Influenced by the materialism of Marx, the left wing wants to resolve the suffering of the masses through a central state that runs welfare programs and plans the economy. It wants to make things more equal by taxing the rich and creating regulations that stops us from doing selfish things. It has little time for empowering people to love more, contribute more, and share more; and is almost invariably driven by voracious atheism. Meanwhile, the right wing, influenced by the hierarchical ideals of aristocracy and the free-market ideas of economists like Friedrich Hayek – whose work helped form the Reagan and Thatcher economic consensus – wants us all to be individuals, responsible for ourselves. It thinks the best way to create a better society is to reward self-reliance and resourcefulness by motivating those who show it with the promise of fortune and fame.

Whilst the left wing wants to destroy (or severely limit) capitalism and conservatives what to spread it to every corner of the world… neither creates the world we want. We don’t have to assail, crush or subvert the global system to drive freedom for all. Instead, we can infect it from the inside with love. We can subvert it through purpose. We can recalibrate it with collective compassion and conscious creativity. 

Of course we must be responsible for ourselves and not expect handouts from anyone as the right-wingers propose. It is our duty to engage with our own problems and solve them ourselves through ingenuity and effort, the core of all self-reliance. Yet, at the same time (as we all know from often bitter experience), overcoming our patterns of self-sabotage, addiction and disempowerment does not happen overnight. We need love, care, compassion (and often coaching) to do it.

Bring these two polar opposites together, as I do in my work developing a new school of personal and social change – Breakthrough Biodynamics – and we have the seeds of the switched on world we all yearn for. John Stuart Mill said that “a party of order or stability, and a party of progress or reform, are both necessary elements of a healthy state of political life.” I belief we need to integrate them within us so that we are empowered, enlightened, conscious and compassionate leaders of change. We need both chaos and order, disintegration and integration, hierarchy and anarchy to enjoy and sustain the breakthroughs we need in a political system that is well past its sell-by date.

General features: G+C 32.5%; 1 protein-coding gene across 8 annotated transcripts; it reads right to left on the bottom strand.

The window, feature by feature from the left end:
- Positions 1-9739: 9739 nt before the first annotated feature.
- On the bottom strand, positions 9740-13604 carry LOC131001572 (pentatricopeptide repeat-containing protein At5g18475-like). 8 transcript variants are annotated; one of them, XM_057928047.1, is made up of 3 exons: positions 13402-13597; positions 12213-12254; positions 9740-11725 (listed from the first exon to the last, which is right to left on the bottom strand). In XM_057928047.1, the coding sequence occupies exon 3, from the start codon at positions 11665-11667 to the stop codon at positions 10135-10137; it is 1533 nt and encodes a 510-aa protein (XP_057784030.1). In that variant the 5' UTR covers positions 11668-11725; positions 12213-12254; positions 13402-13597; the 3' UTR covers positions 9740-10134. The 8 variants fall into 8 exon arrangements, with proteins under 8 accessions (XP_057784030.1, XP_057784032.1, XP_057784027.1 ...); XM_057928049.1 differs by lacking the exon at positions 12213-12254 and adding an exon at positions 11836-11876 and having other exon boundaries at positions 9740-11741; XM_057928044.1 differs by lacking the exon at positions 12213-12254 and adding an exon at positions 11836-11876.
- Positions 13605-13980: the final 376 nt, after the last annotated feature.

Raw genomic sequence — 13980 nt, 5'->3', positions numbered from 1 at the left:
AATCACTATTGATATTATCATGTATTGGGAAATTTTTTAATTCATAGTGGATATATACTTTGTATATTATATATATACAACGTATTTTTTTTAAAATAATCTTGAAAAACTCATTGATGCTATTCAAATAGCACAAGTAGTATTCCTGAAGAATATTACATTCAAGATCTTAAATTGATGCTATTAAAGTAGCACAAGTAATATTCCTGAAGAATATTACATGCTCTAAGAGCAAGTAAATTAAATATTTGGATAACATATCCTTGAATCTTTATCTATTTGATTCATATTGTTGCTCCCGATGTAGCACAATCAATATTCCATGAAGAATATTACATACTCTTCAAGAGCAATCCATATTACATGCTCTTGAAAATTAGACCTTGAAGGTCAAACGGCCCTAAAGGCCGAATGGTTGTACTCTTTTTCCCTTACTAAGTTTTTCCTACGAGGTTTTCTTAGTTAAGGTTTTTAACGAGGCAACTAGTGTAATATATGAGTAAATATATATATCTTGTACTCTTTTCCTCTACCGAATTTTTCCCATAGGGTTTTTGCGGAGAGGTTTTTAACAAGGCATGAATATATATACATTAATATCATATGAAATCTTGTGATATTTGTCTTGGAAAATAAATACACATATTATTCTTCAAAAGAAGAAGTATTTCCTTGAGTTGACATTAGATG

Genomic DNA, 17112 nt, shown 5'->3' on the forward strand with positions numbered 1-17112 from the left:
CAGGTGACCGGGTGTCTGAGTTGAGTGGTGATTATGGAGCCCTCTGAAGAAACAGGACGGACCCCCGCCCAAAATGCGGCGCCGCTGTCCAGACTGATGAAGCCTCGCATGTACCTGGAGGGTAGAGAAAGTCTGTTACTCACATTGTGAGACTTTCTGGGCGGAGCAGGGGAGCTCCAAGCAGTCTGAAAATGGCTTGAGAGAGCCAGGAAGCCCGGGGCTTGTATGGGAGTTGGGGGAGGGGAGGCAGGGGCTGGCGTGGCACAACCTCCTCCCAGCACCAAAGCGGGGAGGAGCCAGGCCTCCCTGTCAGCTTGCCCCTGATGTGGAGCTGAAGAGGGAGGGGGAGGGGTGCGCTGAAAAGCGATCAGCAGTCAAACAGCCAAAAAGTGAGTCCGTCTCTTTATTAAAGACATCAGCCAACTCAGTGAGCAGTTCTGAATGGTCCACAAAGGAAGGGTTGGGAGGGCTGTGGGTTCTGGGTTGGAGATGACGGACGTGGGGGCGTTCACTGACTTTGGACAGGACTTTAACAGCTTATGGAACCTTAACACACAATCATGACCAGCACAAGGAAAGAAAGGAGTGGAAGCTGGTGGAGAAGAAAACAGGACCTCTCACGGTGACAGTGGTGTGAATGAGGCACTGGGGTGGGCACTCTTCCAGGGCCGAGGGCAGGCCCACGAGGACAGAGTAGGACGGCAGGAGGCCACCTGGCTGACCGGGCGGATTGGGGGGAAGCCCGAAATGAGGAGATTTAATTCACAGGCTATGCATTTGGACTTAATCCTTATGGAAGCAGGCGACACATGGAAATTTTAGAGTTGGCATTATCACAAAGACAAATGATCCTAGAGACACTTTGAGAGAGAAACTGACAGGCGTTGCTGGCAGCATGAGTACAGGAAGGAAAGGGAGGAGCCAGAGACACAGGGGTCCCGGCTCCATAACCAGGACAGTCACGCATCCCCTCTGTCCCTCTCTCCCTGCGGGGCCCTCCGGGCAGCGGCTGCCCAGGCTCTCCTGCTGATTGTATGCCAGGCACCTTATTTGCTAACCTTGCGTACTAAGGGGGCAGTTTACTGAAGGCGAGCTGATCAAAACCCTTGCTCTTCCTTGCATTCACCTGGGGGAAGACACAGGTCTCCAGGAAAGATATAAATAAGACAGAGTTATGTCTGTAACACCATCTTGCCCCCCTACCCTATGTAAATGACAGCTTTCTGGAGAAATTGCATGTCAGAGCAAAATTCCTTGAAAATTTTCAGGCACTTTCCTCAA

We need an authentic, passionate, and above all heart-led middle-way between left and right wing politics that helps the public as a whole dance at the edge of chaos, metabolizing the constant changes in the world into projects of value that help us all thrive. This heart-led middle way (as opposed to the dry Blairite Third Way) is premised on harnessing our individual, creative, entrepreneurial talents to build great works. But we do not do this for our own fame and fortune, as is in ego-driven capitalism and materialistic politics, but because an over-flowing, out-pouring of compassion and brotha / sista love compels us to create social ventures, B corps, ethical businesses, co-operatives, sustainable innovations, non-profits and cultural organizations designed from the outset to cultivate peace, cohesion, justice and, above all, collective thriving.

Then, and only then, will we have a politics that is responsive to the actual emotional, spiritual and physical needs of the people it deigns to serve; creative enough to engage fruitfully in the fast-paced modern world that demands constant innovation and collaborative ingenuity; and grounded enough in something bigger than egos to avoid the interminable, internecine and insanely dull conflicts that ham-string the progressive movements on both sides of the Atlantic. As it says in the Tao Te Ching: “Mastering others requires force; Mastering the self requires strength.”

It is time for our leaders to engage in the life-changing – and ultimately world-changing – journey of authentic self-discovery where we get to heal our inner wounds, wrestle with our shadows and purify ourselves of the distortions and deflections that otherwise come out in the policies, projects and proposals we support. When we switch on like this and transform our pain into possibility within the cauldron of our interconnected hearts, we can then lead compassion-led, psycho-spiritually smart projects with the integrity, honor and clarity of heart and mind that our friends, community colleagues and fellow global-villagers all deserve.